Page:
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Troops kill 16 Iraqis and arrest 73

Raid on US patrol halted; at least 10 die in truck blast

BAGHDAD -- US soldiers killed at least 16 Iraqis in violence around Iraq's "Sunni Triangle" and netted 73 suspected insurgents, including a mid-level leader of the Fedayeen Saddam guerrillas, coalition officials said yesterday.

 

Among the clashes, American soldiers battled pro-Saddam Hussein protesters in two Ba'athist strongholds west of the capital, killing three, in the first direct confrontation with supporters of the former dictator since his arrest Saturday night.

The violence continued early today. A truck loaded with explosives rammed into a small bus, creating a huge fireball. Early reports of casualties varied widely. Ahmed Kadhim Ibrahim, deputy interior minister, said at least 10 people died.

The 5 a.m. blast occurred in the city's Al Bayaa district. Ibrahim said the truck was speeding toward a police station when the collision with the bus occurred. Two cars were also destroyed.

In Washington yesterday, President Bush said he believes Hussein deserves the "ultimate penalty" for his crimes, putting the United States at odds with European countries and the United Nations, which oppose the death penalty.

"Let's just see what penalty he gets, but I think he ought to receive the ultimate penalty . . . for what he has done to his people," Bush, a longtime proponent of capital punishment, said in an interview with ABC News. "This is a disgusting tyrant who deserves justice, the ultimate justice."

Defense Secretary Donald H. Rumsfeld said the CIA is taking the lead in overseeing the interrogation of Hussein. Agency director George Tenet will decide who will question Hussein and what information they will seek, Rumsfeld said at a Pentagon news conference.

The battles with US troops began Monday evening in the two Sunni-dominated cities west of Baghdad that have been bastions of guerrilla activity.

In Ramadi, 60 miles west of Baghdad, US soldiers and Iraqi police rushed to the city's Governance Center after a crowd of about 750 pro-Hussein demonstrators fired guns in the air and attempted to take over the building. After members of the crowd fired on the soldiers and wounded one American, a coalition official said, soldiers returned fire, killing two Iraqis and wounding two others.

Further east, in Fallujah, armed demonstrators overran the mayor's office after Iraqi police withdrew to their barracks rather than trying to control the crowd, US officials said. American soldiers "repeatedly engaged the local leaders to respond to the situation, but the Iraqi police in Fallujah did not react adequately," a coalition official said.

US soldiers killed at least one Iraqi in Fallujah, who officials said had fired a grenade.

Meanwhile in Samarra, about 60 miles north of Baghdad, US soldiers killed 11 Iraqis while repelling a "complex ambush" late Monday, coalition officials said.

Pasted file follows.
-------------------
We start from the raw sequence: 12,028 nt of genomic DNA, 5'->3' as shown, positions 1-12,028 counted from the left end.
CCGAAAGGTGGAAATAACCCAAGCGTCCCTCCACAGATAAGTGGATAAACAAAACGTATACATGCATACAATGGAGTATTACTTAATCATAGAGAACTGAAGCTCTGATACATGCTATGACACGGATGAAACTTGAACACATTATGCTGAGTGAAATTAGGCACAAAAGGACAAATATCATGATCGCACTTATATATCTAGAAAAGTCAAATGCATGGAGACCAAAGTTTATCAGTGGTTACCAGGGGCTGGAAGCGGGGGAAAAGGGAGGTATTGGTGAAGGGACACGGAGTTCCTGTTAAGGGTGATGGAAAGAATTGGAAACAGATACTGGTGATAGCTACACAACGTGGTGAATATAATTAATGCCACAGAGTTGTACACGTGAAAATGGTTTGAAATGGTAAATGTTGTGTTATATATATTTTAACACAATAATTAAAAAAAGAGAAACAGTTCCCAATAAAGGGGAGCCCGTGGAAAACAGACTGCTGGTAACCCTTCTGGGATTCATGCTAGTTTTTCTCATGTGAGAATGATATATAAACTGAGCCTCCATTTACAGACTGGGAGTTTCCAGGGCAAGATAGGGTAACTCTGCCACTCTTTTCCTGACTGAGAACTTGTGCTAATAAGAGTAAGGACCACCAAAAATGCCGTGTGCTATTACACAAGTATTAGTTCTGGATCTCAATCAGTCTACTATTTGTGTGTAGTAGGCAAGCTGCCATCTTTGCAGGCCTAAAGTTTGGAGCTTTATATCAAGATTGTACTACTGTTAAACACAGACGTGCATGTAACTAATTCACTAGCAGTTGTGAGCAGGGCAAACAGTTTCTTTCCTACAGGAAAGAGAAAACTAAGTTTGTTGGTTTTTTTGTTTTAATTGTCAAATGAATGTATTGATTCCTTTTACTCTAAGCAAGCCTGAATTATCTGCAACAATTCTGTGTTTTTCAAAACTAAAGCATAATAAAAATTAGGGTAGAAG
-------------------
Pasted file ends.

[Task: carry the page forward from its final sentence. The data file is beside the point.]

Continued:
Guerrillas attacked a US patrol at two points while it drove through the city, releasing a flock of pigeons as a signal to strike, the officials said. First, two men opened fire from a motorcycle in front of a school. Moments later, a second group of fighters mounted a coordinated attack, using a bomb, machine guns, and rocket propelled grenades.

No US soldiers were reported wounded in the attack.

Just hours after the ambush, US soldiers arrested 73 suspected guerrillas in a dawn sweep near Samarra that netted the alleged Fedayeen financier, identified as Qais Hattam. Major Josslyn Aberle, a spokeswoman for the Army's Fourth Infantry Division in Tikrit, said an Iraqi source tipped off American forces about the insurgents, who were captured not far where Hussein was found.

Despite the flare-ups in Sunni-dominated parts of the country, crowds in Baghdad and the southern city of Basra chanted "Death to Saddam" and celebrated his arrest. Coalition officials have expressed hope that Hussein's capture would subdue the guerrilla warfare against coalition forces. General Richard Myers, chairman of the Joint Chiefs of Staff, told reporters yesterday during a surprise visit to Baghdad that support for anti-coalition fighters would start to wane.

"When you take this leader who at one time was a popular leader in the region and find him in a hole in the ground, that is a powerful signal that you may be on the wrong team and maybe should be thinking about some other line of work," Myers said.

But he warned that the impact on guerrilla activity would not be immediate. "We expect it will take some time before we see any possible effects from what we've accomplished," he said.

A spokesman for the Iraqi National Congress party said the organization had intelligence that Hussein had been operationally in command of guerrillas, and that his arrest would fatally disrupt "terrorist financing."

Entifadh K. Qanbar said that according to documents captured with Hussein, as well as INC intelligence, the ousted leader was in charge of disbursing money from cash depots around Iraq.

Echoing the warnings of US officials, however, Qanbar said it would take time before the impact of Hussein's arrest was fully felt. "I don't expect terrorism will abruptly stop," he said.

Also yesterday, comedian Robin Williams took to the stage at Baghdad International Airport to entertain the troops.

"I'm looking at a group of heavily armed people here," Williams joked with the soldiers, most of them wearing helmets and body armor. "I'm telling myself, `If you're not funny, it's a problem.' "

Material from wire services was included in this report. Thanassis Cambanis can be reached at tcambanis@globe.com.

Saddam Hussein Saddam Hussein after his capture by US forces. (Reuters Photo)
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